And, as ABC knew what it was getting with Barr, Barr knew what she was doing with that tweet. She was banking not only on her celebrity and her history of getting away with shit, but on her white womanhood. Once the shock and outrage started, she could call up some white fragility, say she was only making a joke for Pete’s sake and wait for the storm clouds to clear.

While I can’t say I’m surprised that Barr felt safe — she’s gotten away with this in the past, so why wouldn’t she feel safe? — I also can’t quite believe her stupidity. After all, ABC’s president is a Black woman, and it should surely have been a given that Channing Dungey wasn’t going to laugh off that tweet. (Dungey might, however, have had a good laugh at the Sanofi US tweet after Barr blamed Ambien for her racism. I know I laughed loud and long. Sanofi’s tweet was world class, A-level shade, a firm “not today, Satan” clapback. (And I like to think she’d have been amused by my response: that I hoped Barr was fired in time to run over to Starbucks to get in on that anti-bias training.))

I don’t much care about Roseanne Barr. She’ll be fine, and she certainly neither needs nor wants my care or gives a single shit about what I think. I do have questions for her cast members, however. For Sara Gilbert and her “we’ve created a show that we believe in” nonsense. For John Goodman and his silence followed by his ridiculous “I don’t know nothing ’bout no Twitter,” craptasticness.

Gilbert’s tweet reminded me of Carl Reiner’s priceless tweet after the 2016 election. He told us so much with his:

I, a Jew, was willing to give Trump a chance til I heard his cheif [sic]of staff say he’d not allow his kids to go to a school if Jews attended.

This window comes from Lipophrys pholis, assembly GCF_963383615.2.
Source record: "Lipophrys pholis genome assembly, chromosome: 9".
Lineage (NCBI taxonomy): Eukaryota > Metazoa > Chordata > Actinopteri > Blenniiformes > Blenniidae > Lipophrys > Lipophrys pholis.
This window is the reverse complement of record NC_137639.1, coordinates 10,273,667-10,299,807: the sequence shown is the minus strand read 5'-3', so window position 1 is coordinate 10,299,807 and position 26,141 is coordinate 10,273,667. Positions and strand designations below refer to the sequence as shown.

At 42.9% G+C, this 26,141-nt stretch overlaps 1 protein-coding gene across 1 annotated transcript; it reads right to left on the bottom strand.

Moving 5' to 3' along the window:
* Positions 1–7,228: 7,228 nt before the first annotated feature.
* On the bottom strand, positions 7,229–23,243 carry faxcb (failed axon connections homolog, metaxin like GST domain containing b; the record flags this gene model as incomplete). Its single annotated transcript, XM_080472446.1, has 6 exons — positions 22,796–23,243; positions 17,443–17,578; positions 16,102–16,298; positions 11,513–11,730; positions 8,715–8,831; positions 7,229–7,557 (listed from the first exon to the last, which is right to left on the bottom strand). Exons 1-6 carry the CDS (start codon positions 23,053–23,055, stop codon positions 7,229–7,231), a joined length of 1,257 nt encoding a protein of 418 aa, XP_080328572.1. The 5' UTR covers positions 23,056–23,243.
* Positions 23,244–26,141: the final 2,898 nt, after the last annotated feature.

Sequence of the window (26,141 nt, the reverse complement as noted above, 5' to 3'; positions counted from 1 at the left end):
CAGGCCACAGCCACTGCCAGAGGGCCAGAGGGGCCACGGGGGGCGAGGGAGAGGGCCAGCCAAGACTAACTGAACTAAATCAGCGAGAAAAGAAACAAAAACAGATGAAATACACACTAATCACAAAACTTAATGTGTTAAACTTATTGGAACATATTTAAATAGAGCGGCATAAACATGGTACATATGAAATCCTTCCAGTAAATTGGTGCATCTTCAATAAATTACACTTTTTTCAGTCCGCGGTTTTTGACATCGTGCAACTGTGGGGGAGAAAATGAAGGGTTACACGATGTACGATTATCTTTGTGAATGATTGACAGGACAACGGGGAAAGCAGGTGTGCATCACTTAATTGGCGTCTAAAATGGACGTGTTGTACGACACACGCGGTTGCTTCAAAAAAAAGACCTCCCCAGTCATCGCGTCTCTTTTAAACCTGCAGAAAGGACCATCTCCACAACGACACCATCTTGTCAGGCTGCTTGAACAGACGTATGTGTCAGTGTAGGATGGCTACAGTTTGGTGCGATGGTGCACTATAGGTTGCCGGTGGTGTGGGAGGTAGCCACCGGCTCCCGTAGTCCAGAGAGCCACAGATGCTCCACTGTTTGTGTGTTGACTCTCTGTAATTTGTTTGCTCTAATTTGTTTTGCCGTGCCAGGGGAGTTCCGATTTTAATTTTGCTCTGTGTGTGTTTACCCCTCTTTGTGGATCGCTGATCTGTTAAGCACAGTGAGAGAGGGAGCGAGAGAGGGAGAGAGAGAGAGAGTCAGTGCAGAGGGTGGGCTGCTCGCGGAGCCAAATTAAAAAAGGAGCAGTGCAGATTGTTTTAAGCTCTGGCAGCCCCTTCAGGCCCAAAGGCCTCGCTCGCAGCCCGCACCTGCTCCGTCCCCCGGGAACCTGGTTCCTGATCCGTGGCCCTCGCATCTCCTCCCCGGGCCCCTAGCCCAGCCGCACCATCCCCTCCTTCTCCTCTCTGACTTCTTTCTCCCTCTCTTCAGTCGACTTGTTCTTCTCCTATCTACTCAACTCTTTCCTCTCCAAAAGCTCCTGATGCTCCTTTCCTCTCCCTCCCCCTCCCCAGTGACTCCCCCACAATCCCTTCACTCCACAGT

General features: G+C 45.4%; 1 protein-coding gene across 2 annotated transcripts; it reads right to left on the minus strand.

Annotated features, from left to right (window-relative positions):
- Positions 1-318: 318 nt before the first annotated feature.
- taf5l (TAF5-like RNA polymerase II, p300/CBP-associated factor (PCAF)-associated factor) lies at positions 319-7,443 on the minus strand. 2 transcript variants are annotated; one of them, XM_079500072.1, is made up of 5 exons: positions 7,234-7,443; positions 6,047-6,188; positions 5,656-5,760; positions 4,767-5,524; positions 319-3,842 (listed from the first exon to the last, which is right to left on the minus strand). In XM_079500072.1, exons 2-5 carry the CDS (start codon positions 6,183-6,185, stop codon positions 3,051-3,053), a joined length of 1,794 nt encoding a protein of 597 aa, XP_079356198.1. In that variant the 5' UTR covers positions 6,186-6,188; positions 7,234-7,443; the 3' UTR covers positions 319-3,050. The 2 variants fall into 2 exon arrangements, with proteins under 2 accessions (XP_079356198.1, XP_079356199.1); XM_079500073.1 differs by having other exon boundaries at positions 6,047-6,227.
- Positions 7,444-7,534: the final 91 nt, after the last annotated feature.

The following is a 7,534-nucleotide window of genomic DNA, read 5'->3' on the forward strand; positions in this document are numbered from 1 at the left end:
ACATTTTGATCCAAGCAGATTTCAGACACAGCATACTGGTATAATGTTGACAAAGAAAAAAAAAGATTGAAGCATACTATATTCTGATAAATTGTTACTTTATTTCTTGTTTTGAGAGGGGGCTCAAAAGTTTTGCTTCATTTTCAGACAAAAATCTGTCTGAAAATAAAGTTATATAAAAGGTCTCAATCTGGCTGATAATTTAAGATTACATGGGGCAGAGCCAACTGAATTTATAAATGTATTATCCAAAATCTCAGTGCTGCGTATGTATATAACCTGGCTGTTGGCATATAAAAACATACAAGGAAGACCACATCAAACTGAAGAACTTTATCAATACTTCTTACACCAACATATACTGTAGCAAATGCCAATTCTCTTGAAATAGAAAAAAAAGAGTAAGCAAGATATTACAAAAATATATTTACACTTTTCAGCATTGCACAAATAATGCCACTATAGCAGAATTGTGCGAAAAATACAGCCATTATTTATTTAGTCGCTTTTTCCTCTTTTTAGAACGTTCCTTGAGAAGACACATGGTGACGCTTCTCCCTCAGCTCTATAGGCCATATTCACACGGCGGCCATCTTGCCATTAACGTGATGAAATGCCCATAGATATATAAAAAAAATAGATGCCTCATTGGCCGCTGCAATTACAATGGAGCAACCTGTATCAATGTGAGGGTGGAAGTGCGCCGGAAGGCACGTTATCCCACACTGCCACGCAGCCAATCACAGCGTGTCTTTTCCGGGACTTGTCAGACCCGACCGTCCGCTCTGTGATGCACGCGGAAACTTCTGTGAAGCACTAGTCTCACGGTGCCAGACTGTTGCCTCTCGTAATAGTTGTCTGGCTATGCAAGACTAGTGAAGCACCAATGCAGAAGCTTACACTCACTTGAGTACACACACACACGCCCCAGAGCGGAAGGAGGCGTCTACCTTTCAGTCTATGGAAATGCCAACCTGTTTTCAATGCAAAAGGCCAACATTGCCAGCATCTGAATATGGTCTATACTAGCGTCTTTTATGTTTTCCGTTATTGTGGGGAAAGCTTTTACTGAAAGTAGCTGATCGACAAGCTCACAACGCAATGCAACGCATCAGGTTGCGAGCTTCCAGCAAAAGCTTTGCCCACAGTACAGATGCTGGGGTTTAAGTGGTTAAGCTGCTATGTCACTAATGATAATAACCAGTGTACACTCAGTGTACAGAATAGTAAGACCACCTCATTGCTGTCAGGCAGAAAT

As Myles E. Johnson said so brilliantly in response:

translation: I was willing to empower whiteness/white supremacy until I learned that I may not be considered white in the white imagination.

Reiner’s tweet really was priceless, the encapsulation of the many liberal white folks who felt the need to tell me and mine to shut up and give the agent of destruction a chance. These were the people who reconciled themselves to my annihilation because they assumed their whiteness would shield them. Reiner’s tweet was the 2016 version of the Martin Niemöller “First they came for” quote.

Gilbert’s tweet called attention to the behind the scenes people who were impacted by the cancellation. Maybe that was a way to show us her compassion, her broader world view, her concern for the “family” of the production team. Mostly what her tweet said to me was that the Blacks should just shake it off, sit down, shut up and let her keep getting paid reprising the only role she’s ever played.